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DOT Proposal Wants To “Ban” Emotional Support Animals

The United States Department of Transportation has put out a new proposal that would make it more difficult for passengers to travel with any emotional support animal that is not a dog. ( More...

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ian mcdonell 14
Agree Mike - about time world wide ban on this stupidity
Mike Mohle 37
It is about time this ongoing scam is finally going to be recognized and corrected. Now we need to do it everywhere else:, Stores, restaurants, hotels, apartments, etc. "Emotional Support" animals are not trained Service Animals, as the article outlines.
jcisuclones 21
Students would bring their barking chihuahuas to class when I was in college (graduated a year ago to put that in perspective), and the professors could not do anything about it even though it distracted other students. It was even used as a loophole for students, primarily freshmen with their first breath of freedom from their parents, as a way to get a pet and allow it to live in the dorms with them. Service animals are one thing and are important to people with disabilities, but this whole "emotional support animal" program is being abused like no other due to loopholes.
Mike Mohle 8
Happens here at my Condo building. No pets, but, "Emotional Support" animals cannot be challenged, total scam.
For bringing them to class, yes, you can challenge that.

"Dogs whose sole function is to provide comfort or emotional support do not qualify as service animals under the ADA."

For housing, that is a different story, as ESAs are allowed under the provisions of the Fair Housing Act.
As long as the airlines still reserve the right to ask the passenger with the ESA to provide documentation saying that they need to have it, per the Air Carrier Access Act, I'm down with this.

But again, the airlines have *ALWAYS* had that right, and need to exercise it more than they do.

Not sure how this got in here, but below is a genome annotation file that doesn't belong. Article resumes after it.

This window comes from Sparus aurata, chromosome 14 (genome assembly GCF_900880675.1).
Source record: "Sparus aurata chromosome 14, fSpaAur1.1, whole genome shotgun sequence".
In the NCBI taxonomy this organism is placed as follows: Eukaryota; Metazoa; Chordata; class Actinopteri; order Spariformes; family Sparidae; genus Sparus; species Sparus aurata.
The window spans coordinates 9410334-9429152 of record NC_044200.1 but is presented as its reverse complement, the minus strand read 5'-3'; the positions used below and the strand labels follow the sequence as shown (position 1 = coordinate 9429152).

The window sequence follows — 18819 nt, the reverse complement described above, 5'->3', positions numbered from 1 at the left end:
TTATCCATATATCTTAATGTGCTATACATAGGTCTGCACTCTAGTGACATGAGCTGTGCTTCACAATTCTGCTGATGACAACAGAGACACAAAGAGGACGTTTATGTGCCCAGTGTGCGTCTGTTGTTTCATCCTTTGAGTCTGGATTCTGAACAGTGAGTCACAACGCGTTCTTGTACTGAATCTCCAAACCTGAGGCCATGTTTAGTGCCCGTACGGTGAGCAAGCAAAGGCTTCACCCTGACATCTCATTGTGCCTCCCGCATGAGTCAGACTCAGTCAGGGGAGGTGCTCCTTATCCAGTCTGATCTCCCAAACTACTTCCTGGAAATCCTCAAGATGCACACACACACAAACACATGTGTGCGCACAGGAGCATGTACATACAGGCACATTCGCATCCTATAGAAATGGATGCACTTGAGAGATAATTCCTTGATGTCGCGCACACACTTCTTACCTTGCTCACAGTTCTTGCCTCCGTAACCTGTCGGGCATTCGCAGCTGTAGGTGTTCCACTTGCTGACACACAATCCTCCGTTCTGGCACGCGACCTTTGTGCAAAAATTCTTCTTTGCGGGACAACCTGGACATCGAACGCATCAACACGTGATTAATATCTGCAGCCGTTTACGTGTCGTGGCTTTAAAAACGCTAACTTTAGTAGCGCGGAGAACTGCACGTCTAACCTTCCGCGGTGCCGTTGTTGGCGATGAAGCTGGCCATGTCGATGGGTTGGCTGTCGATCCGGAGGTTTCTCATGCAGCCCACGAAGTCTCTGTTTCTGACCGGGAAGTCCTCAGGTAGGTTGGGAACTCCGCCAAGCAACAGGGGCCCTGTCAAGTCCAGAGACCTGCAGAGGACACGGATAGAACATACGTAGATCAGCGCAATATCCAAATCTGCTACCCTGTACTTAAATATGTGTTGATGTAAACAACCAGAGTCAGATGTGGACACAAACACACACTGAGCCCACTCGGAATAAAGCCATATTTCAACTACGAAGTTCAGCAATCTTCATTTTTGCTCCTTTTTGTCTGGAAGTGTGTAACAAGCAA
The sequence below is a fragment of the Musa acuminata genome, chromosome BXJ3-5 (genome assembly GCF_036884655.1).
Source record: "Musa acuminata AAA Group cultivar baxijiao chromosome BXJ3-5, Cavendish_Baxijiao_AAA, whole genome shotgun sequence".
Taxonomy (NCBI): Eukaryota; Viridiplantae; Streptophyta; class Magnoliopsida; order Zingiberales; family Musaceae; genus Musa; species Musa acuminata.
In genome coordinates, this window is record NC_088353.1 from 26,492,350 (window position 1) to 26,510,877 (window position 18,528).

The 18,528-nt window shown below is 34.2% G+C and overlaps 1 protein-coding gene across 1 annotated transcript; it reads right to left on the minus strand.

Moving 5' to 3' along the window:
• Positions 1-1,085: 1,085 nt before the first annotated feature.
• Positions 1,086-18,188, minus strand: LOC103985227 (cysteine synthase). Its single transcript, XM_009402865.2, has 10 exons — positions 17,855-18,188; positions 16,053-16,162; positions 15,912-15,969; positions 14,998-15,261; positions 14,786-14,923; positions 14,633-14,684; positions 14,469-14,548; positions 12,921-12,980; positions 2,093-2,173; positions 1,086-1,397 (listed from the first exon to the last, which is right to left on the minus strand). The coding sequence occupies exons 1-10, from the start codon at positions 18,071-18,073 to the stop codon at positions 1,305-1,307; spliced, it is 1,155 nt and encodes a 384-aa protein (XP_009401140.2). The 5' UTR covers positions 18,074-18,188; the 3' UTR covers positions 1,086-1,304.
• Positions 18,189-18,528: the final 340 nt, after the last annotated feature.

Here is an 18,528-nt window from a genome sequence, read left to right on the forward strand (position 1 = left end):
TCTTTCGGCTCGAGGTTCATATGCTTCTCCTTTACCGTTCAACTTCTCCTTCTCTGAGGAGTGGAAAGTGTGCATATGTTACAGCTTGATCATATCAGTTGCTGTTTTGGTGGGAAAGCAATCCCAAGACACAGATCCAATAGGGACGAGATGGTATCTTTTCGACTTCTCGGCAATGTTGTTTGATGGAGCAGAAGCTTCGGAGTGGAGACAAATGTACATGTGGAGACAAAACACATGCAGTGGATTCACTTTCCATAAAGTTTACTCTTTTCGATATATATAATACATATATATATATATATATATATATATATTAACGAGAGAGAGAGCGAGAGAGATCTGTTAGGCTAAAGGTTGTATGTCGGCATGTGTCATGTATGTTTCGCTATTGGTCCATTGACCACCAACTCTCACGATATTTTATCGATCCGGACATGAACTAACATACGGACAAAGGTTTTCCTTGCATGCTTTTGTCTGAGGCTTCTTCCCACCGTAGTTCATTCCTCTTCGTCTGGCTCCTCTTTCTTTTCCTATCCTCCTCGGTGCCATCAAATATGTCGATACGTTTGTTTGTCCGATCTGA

Terri Santo -1
Compassion and empathy are always needed.
JJ Johnson 9
You mean I can't fly with my emotional support Porcupine?
william baker 6
And I was going to travel with my Alligator in a few weeks. Darn now who is going to snip at people lol.
No giraffes either
jcisuclones 4
Or mini horses
Miniature horses that are trained as service animals (NOT emotional support animals) are protected under the United States Americans with Disabilities Act (2010 revision). I don't think the airlines can ban them on domestic flights in the United States.

The proposed rule is to address emotional support animals, NOT trained service animals (which includes dogs and miniature horses under the ADA).
@William - Correct. As it is, mini horses are allowed with the proper documentation, but it seems they always want to crack down on those types re: air travel
PaulN2719 4
Guess that means I have to leave my emotional support tarantula at home...
Torsten Hoff 2
Ken McIntyre 1
Would an earthworm in a jar with holes in the lid make it through security?
ToddBaldwin3 7
This may get me in trouble, but I've said this before. If you can't travel without your emotional support critter, maybe you don't need to be travelling alone?
Ken McIntyre 1
I'll be a butt and go further with this. Maybe they shouldn't travel at all and simply stay home.
patrick baker 3
it is not an understatement that some airline flights are a menagerie of fictious support critters for the selfish and the selfindulgent. I may be belittling some legitmate concerns of some folks who need a bit of help to fly, be it in the form of cats, dogs, birds, snakes. If the feds want to allow only certified and trained creatures for emotional support animals, that would seem to be an honest attempt to weed out the kooks and phonies in favor of folks in need of comforting.
having worked with both service animals and "emotional support" animals with regard to flying,i think this is a good move..service animals are always dogs,ususally labs and golden retrievers or mixed,and they are well trained,do not bother anyone and stay with their owner are not allowed to pet or touch them..people who want to say,bring a cat,or a very small animal onboard,must have a soft carrier that will fit under a seat in front of them and they pay a separate fee..birds,snakes,lizards,turtles and such are not far as "emotional support" animals,thats where a line has needed to be drawn..i still remember the woman who had plastic surgery,seemed perfectly fine, and had of all things,an emotional support "goose" full sized on a leash..thats another story however!!
Brian James 2
My cat and I take offense.
sparkie624 1
Can you expound on how Mr (or Ms) Kitty feels like her rights have been violated with this?
Edward Bardes 1
Airlines should request documentation for service animals when the passengers first buy their tickets; that way, when their boarding pass is scanned, their service pets can be verified as legitimate.
jfsmith65 1
This not a legal option and there are no recognized registries of service animals. Airline can ask what specific service has this animal been trained to provide.
This *IS* a legal option, per the Air Carrier Access Act: